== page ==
Why does the integral for the arc length of a polar curve have the boundaries it has?

by joshuaheckroodt   Last Updated February 13, 2018 13:20 PM

So I've been working on the question below for a bit, and after arriving at what I thought was the answer, I found out that I was wrong, because the bounds I used for integration was incorrect.

Here is the problem statement.

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So, the first thing I did was solve for the values of $\theta$ where an intersection occurs, and obviously these values are $\theta_1=\frac{\pi}{3}$ and $\theta_2=\frac{5}{3}\pi$. From here, I found the value of $(4\cos\theta)^2$ as well as the value of $\left(\frac{d}{dx}(4\cos\theta)\right)^2$, and then substituted these values into the formula for the arc length of a polar curve:

$$\implies \int_\alpha^\beta\sqrt{f(\theta)^2+f'(\theta)^2}~d\theta=\int_{\frac{1}{3}\pi}^{\frac{5}{3}\pi}\sqrt{16cos^2\theta+16\sin^2\theta}~d\theta$$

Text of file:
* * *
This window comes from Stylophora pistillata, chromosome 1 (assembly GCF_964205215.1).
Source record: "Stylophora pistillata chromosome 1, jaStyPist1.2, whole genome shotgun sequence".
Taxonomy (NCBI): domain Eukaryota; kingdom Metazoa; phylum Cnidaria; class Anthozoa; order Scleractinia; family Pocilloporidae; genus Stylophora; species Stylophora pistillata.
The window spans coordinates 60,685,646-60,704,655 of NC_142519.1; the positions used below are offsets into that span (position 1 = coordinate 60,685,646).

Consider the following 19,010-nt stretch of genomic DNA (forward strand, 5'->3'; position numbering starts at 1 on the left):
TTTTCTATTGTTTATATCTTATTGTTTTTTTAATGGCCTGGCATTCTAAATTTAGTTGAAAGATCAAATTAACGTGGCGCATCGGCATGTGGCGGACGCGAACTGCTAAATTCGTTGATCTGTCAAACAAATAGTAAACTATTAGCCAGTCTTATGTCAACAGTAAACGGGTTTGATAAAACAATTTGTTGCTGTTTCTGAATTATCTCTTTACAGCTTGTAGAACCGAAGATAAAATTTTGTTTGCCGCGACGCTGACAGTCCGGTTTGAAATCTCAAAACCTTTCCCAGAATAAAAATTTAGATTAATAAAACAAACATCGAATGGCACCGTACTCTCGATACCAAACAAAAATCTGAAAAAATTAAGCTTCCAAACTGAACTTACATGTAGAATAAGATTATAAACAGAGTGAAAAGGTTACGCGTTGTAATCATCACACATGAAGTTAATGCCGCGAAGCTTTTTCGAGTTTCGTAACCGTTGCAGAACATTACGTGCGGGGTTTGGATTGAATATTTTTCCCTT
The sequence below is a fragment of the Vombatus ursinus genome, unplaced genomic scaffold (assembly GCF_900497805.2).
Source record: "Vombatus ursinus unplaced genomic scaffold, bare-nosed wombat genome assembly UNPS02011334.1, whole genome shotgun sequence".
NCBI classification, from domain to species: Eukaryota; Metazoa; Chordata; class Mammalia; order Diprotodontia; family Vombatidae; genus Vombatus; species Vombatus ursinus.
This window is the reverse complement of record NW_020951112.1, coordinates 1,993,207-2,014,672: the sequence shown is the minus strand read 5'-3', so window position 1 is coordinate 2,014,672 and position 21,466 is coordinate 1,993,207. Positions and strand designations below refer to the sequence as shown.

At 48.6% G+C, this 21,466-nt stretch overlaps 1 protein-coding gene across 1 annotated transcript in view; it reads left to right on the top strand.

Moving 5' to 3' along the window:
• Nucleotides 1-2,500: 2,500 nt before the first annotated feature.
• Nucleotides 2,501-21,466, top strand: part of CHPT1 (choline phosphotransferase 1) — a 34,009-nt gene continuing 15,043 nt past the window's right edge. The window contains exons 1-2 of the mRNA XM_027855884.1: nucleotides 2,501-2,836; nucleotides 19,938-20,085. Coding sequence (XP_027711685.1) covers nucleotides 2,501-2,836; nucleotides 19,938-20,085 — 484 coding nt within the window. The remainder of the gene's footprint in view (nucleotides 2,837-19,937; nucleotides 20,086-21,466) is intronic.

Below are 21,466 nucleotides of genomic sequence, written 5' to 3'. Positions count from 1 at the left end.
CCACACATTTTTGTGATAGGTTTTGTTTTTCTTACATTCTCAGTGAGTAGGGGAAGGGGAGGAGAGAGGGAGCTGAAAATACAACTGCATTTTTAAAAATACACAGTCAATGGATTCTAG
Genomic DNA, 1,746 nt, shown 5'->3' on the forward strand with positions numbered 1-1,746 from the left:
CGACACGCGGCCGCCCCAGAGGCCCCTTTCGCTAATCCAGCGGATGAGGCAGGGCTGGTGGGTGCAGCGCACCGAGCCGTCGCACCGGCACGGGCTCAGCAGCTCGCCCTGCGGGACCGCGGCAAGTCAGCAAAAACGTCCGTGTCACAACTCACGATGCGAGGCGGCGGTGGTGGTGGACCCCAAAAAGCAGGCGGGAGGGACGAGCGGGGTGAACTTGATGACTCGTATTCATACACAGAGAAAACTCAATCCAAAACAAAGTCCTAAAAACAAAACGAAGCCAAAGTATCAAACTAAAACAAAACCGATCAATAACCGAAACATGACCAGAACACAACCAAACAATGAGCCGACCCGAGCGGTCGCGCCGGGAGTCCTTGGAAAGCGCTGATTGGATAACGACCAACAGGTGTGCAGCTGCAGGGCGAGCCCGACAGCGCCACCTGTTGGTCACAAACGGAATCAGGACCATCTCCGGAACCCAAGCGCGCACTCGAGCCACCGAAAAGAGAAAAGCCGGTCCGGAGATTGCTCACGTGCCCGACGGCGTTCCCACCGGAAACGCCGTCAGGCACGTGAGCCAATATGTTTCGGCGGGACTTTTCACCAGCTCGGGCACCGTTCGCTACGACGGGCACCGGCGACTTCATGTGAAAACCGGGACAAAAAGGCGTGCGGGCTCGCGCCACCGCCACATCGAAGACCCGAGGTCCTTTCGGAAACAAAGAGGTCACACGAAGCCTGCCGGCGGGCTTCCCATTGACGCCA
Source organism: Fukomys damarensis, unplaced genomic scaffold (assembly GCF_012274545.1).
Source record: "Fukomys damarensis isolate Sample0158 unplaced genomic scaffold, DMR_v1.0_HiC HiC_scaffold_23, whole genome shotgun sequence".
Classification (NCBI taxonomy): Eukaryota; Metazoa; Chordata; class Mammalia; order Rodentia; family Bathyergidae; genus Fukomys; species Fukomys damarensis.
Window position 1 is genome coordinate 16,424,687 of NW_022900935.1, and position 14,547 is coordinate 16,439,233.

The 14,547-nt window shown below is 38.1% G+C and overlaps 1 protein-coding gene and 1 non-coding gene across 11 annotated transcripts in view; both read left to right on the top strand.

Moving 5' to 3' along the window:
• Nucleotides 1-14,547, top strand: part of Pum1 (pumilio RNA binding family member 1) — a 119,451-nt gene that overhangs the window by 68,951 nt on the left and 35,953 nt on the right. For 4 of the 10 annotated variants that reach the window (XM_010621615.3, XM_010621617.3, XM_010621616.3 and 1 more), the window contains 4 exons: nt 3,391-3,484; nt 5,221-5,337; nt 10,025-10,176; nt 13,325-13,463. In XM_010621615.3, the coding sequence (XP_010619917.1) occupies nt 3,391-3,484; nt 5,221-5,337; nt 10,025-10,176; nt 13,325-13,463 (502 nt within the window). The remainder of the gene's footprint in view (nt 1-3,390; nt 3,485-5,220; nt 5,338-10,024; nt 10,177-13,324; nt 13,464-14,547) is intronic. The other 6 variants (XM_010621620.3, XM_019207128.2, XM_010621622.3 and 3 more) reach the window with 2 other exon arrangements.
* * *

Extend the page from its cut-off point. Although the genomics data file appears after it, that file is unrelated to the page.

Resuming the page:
$$=4\int_{\frac{1}{3}\pi}^{\frac{5}{3}\pi}~d\theta$$

$$=4\left(\frac{5}{3}\pi-\frac{1}{3}\pi\right)$$

$$=\frac{16}{3}\pi$$

Although this answer was wrong, because according to the marking scheme, the correct bounds did not include $\frac{5}{3}\pi$, but rather included $\frac{2}{3}\pi$. Can someone perhaps explain to me why this is?

Any help is appreciated, thank you.



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